There are three "redwoods" - dawn redwood (Metasequoia), coastal redwood (Sequoia sempervirens) and giant sequoia (Sequoiadendron giganteum). Giant sequoia is distinct from the other two as its needles are short and pressed against the stem. In the wild they are found in a few small groves in the Sierra Nevada in California where they reach over 90m height and up to 17m in diameter (see Wikipedia article). They grow well in Ireland and there are already some dramatic trees that look as if they could reach 50 to 80m at maturity. The specimen in the Belfast Botanic Gardens was planted in the mid-1970s in the area just behind the Kelvin statue. It replaces an older tree dating from Victorian planting around the 1890s. This tree was damaged and was taken out about 1973 and the present replacement planted.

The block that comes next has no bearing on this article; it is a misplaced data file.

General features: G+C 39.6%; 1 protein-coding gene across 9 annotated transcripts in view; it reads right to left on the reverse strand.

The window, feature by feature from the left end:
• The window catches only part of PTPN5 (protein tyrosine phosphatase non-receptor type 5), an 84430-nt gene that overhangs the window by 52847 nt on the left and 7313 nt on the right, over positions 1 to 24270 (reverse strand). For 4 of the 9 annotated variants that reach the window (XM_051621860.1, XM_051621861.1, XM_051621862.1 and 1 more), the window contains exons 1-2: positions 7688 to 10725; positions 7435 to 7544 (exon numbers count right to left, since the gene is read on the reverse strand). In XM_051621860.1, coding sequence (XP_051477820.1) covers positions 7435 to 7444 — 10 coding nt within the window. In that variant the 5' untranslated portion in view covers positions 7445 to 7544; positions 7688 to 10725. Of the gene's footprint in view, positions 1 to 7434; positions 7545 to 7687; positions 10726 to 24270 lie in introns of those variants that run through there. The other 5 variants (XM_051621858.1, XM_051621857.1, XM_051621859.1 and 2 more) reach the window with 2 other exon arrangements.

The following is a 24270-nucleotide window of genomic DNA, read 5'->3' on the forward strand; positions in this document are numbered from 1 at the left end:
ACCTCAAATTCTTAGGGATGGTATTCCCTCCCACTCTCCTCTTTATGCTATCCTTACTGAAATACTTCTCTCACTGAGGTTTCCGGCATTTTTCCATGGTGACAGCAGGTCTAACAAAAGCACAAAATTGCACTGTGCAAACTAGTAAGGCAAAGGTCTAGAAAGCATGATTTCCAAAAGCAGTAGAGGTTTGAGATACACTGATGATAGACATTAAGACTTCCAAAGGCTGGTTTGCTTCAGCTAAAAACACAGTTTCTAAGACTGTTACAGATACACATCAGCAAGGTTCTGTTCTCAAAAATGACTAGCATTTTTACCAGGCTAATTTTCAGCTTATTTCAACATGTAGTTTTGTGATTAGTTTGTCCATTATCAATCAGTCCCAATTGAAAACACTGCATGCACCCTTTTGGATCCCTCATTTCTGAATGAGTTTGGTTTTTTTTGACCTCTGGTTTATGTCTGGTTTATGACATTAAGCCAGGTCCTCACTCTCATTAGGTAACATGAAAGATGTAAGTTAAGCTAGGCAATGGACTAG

The pollen cones are produced in late autumn and the small female cones are fertilised in winter. The female cones expand in the first year remaining green, then ripen and turn brown in the second year. The trunk tapers to a wide base and the bark is distinctively thick and soft and in the wild affords considerable protection against fire damage.
|Giant redwood in Belfast Botanic Gardens - centre next to Dawn redwood in its autumn colouring||Giant redwood trunk (Castleward estate)|
|Young female cone||Female cone, first year stage|
|male (pollen) cones of giant sequoia||leaves of giant sequoia|
Photos taken in Belfast Botanic Gardens in 2009. Copyright: Friends of Belfast Botanic Gardens.
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